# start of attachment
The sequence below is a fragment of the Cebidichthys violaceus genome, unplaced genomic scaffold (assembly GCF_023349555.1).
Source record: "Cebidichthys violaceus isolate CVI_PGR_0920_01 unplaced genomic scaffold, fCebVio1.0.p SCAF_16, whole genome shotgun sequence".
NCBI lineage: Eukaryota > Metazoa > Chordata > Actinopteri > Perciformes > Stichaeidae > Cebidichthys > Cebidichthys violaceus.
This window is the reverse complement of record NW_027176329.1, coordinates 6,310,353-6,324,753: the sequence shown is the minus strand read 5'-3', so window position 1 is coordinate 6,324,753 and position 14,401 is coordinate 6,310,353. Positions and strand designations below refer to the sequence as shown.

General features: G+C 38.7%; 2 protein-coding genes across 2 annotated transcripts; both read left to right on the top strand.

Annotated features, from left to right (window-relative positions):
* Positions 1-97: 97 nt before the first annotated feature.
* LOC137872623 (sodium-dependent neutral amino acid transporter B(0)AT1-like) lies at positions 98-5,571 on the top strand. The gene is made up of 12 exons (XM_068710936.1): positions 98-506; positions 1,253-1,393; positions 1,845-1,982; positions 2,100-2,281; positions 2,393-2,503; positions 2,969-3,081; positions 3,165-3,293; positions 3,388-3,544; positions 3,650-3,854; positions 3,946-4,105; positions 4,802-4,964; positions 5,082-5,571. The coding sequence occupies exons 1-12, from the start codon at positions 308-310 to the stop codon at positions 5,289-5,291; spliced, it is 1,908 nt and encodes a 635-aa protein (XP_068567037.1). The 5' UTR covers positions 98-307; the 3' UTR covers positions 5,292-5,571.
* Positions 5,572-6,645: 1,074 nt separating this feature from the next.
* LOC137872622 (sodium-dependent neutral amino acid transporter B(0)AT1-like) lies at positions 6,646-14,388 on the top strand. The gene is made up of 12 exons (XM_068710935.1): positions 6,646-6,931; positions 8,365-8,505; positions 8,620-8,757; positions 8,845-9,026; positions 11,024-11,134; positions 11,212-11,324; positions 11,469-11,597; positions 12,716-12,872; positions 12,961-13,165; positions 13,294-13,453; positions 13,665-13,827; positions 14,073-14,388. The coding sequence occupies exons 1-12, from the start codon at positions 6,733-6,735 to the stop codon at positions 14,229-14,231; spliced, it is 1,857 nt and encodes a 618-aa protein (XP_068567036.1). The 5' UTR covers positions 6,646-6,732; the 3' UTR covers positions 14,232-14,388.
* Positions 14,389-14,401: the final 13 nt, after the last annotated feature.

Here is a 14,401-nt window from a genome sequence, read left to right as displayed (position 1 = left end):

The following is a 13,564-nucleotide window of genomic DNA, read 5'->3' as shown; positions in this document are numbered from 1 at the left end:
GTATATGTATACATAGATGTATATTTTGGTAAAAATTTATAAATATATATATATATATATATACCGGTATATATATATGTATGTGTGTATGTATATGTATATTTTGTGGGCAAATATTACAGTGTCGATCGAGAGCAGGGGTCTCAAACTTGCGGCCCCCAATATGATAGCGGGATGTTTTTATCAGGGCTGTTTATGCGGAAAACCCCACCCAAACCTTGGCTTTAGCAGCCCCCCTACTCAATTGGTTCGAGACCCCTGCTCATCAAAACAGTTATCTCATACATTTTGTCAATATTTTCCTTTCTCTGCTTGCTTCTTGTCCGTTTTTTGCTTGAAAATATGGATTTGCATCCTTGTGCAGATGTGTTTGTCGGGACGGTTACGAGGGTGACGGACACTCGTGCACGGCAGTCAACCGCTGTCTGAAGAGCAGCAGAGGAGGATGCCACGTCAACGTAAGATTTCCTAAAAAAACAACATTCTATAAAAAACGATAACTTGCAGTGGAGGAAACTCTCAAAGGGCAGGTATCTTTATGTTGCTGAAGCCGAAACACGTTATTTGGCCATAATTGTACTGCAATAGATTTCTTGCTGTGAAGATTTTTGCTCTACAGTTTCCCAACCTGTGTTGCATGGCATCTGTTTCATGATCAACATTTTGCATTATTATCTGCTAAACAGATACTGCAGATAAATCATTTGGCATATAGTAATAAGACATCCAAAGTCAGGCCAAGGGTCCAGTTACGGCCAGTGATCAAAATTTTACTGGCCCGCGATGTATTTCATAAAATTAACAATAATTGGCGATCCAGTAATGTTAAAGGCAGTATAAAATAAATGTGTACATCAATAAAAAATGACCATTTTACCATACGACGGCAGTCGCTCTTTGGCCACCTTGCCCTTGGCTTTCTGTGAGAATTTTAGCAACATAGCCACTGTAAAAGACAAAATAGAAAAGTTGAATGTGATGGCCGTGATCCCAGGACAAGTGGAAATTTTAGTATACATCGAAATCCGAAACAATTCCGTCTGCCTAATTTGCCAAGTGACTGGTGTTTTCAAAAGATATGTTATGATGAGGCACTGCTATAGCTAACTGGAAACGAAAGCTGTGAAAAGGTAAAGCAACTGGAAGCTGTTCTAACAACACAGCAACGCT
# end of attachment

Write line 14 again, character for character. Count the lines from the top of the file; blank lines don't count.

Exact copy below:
GTATATGTATACATAGATGTATATTTTGGTAAAAATTTATAAATATATATATATATATATATACCGGTATATATATATGTATGTGTGTATGTATATGTATATTTTGTGGGCAAATATTACAGTGTCGATCGAGAGCAGGGGTCTCAAACTTGCGGCCCCCAATATGATAGCGGGATGTTTTTATCAGGGCTGTTTATGCGGAAAACCCCACCCAAACCTTGGCTTTAGCAGCCCCCCTACTCAATTGGTTCGAGACCCCTGCTCATCAAAACAGTTATCTCATACATTTTGTCAATATTTTCCTTTCTCTGCTTGCTTCTTGTCCGTTTTTTGCTTGAAAATATGGATTTGCATCCTTGTGCAGATGTGTTTGTCGGGACGGTTACGAGGGTGACGGACACTCGTGCACGGCAGTCAACCGCTGTCTGAAGAGCAGCAGAGGAGGATGCCACGTCAACGTAAGATTTCCTAAAAAAACAACATTCTATAAAAAACGATAACTTGCAGTGGAGGAAACTCTCAAAGGGCAGGTATCTTTATGTTGCTGAAGCCGAAACACGTTATTTGGCCATAATTGTACTGCAATAGATTTCTTGCTGTGAAGATTTTTGCTCTACAGTTTCCCAACCTGTGTTGCATGGCATCTGTTTCATGATCAACATTTTGCATTATTATCTGCTAAACAGATACTGCAGATAAATCATTTGGCATATAGTAATAAGACATCCAAAGTCAGGCCAAGGGTCCAGTTACGGCCAGTGATCAAAATTTTACTGGCCCGCGATGTATTTCATAAAATTAACAATAATTGGCGATCCAGTAATGTTAAAGGCAGTATAAAATAAATGTGTACATCAATAAAAAATGACCATTTTACCATACGACGGCAGTCGCTCTTTGGCCACCTTGCCCTTGGCTTTCTGTGAGAATTTTAGCAACATAGCCACTGTAAAAGACAAAATAGAAAAGTTGAATGTGATGGCCGTGATCCCAGGACAAGTGGAAATTTTAGTATACATCGAAATCCGAAACAATTCCGTCTGCCTAATTTGCCAAGTGACTGGTGTTTTCAAAAGATATGTTATGATGAGGCACTGCTATAGCTAACTGGAAACGAAAGCTGTGAAAAGGTAAAGCAACTGGAAGCTGTTCTAACAACACAGCAACGCT